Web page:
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Nick Fury

What is Movie News After Dark? It’s a nightly movie news column that frankly doesn’t have much to say this evening. So it’s all good stuff. Quality over Quantity and whatnot. We begin tonight with a new image from The Avengers, as published by Marvel.com in a new batch of images from the highly anticipated film. In this one, Nick Fury, as played by Samuel L. Jackson, has some gnarly eye scarring going on. As if that guy needed to look more like a badass.

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Bruce Wayne in The Dark Knight Rises

What is Movie News After Dark? … um, it’s about movies. And it takes place after the sun goes down. We begin this evening with another new image from The Dark Knight Rises, one of several that worked their way onto the web today thanks to Entertainment Weekly. Unlike all the previously interesting shots from the film, this one does not involve Bane. It’s Bruce Wayne (Christian Bale) standing in front of the bat-suit. I love that bat-suit.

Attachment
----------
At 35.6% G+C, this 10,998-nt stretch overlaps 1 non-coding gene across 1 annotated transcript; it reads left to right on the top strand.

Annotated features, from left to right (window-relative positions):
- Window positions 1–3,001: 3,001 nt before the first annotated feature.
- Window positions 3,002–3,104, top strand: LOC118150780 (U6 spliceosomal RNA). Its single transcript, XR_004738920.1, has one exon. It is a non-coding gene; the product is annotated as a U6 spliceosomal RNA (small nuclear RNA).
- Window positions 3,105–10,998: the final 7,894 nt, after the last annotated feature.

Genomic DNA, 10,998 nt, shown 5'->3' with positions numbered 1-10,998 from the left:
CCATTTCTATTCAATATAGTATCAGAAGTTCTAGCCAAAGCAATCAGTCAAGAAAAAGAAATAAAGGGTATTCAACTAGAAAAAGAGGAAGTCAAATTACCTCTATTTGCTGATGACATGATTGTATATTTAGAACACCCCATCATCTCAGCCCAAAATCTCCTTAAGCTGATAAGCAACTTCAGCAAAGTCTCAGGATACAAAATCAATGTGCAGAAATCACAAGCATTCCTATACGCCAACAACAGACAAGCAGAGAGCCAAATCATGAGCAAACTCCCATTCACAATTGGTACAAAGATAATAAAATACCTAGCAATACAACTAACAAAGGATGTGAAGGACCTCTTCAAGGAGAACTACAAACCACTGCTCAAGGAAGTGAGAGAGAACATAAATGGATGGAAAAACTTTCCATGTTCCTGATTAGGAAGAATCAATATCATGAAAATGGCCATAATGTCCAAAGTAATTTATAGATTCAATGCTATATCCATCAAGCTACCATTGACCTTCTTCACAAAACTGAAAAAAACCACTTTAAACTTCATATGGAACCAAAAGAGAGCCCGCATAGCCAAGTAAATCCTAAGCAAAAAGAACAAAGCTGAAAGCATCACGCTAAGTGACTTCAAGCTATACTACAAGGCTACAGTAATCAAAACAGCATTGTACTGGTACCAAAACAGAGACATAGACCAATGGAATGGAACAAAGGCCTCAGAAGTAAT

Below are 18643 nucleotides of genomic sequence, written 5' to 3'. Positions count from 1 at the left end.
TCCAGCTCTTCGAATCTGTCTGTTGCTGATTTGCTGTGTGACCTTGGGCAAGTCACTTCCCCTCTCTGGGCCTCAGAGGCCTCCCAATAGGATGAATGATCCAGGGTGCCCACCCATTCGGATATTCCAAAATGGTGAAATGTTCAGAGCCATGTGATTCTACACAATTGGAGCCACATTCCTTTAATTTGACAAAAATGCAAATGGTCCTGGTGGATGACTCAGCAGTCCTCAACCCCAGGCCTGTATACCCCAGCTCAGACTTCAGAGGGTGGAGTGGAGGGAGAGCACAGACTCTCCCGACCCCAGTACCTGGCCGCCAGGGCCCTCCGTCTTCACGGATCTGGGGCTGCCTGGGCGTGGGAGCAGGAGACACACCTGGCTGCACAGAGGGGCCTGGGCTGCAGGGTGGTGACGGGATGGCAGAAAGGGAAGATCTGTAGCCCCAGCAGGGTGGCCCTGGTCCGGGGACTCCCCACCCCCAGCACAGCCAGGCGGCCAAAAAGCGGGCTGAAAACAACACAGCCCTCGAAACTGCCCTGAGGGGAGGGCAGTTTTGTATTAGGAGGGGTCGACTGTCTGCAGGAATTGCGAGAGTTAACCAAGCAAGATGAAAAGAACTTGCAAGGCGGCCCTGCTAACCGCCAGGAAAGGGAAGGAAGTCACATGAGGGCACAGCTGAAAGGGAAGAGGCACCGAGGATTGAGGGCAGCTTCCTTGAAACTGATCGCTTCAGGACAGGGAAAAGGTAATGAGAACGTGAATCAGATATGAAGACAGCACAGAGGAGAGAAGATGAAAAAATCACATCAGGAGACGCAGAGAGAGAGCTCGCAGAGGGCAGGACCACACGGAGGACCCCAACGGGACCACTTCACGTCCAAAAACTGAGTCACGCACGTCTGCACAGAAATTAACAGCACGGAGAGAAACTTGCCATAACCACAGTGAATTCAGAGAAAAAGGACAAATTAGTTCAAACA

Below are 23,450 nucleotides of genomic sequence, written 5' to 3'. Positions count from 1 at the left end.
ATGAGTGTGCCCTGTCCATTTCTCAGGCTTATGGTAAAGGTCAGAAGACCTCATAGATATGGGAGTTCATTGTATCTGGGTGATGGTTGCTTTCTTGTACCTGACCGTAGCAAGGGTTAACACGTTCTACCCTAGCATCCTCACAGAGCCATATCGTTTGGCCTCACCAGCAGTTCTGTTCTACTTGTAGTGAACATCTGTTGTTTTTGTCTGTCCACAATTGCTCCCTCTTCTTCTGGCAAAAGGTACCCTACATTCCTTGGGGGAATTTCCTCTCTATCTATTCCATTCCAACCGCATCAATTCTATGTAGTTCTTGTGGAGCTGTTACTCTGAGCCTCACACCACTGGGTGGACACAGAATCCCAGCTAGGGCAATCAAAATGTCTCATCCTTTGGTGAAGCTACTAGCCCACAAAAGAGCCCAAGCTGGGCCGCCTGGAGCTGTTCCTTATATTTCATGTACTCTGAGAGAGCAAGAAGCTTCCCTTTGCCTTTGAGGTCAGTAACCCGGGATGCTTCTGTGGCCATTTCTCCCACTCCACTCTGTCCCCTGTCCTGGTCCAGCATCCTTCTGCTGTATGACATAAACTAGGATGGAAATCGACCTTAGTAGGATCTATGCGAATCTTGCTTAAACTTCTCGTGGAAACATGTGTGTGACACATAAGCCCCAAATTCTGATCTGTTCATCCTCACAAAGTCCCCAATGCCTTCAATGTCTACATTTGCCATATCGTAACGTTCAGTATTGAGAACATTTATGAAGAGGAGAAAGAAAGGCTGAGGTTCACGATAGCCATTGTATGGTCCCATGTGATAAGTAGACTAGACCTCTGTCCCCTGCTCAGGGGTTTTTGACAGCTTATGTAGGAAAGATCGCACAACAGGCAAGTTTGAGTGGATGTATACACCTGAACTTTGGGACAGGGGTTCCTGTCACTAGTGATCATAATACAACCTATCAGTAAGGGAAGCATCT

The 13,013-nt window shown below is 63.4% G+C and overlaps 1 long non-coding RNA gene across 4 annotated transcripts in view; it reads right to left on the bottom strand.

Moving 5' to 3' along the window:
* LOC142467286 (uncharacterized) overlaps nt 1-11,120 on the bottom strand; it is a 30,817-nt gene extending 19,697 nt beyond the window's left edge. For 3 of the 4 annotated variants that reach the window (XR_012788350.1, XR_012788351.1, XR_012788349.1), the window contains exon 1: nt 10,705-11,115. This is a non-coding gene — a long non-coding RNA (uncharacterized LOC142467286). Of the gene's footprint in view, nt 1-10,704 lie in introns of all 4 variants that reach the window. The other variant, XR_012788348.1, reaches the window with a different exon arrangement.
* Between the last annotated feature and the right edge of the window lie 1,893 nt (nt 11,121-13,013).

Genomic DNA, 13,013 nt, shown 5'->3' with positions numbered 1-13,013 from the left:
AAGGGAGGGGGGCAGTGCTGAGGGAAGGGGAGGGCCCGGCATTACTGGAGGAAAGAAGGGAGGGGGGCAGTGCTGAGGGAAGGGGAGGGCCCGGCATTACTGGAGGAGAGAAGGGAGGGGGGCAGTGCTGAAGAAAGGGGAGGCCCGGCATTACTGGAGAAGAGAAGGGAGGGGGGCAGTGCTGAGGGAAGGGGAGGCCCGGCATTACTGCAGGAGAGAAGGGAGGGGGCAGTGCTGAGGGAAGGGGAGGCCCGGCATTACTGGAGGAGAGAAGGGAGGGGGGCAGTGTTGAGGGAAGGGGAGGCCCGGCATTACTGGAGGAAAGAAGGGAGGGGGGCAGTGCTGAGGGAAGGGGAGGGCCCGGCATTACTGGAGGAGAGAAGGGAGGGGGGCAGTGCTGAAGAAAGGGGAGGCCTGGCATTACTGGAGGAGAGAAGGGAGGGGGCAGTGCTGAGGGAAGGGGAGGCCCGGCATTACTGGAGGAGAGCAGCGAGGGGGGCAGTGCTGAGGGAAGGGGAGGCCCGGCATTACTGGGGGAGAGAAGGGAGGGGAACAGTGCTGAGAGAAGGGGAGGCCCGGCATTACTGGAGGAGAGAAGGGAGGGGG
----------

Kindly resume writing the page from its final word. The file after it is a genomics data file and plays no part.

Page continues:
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The Best Films of 2011: The Staff Picks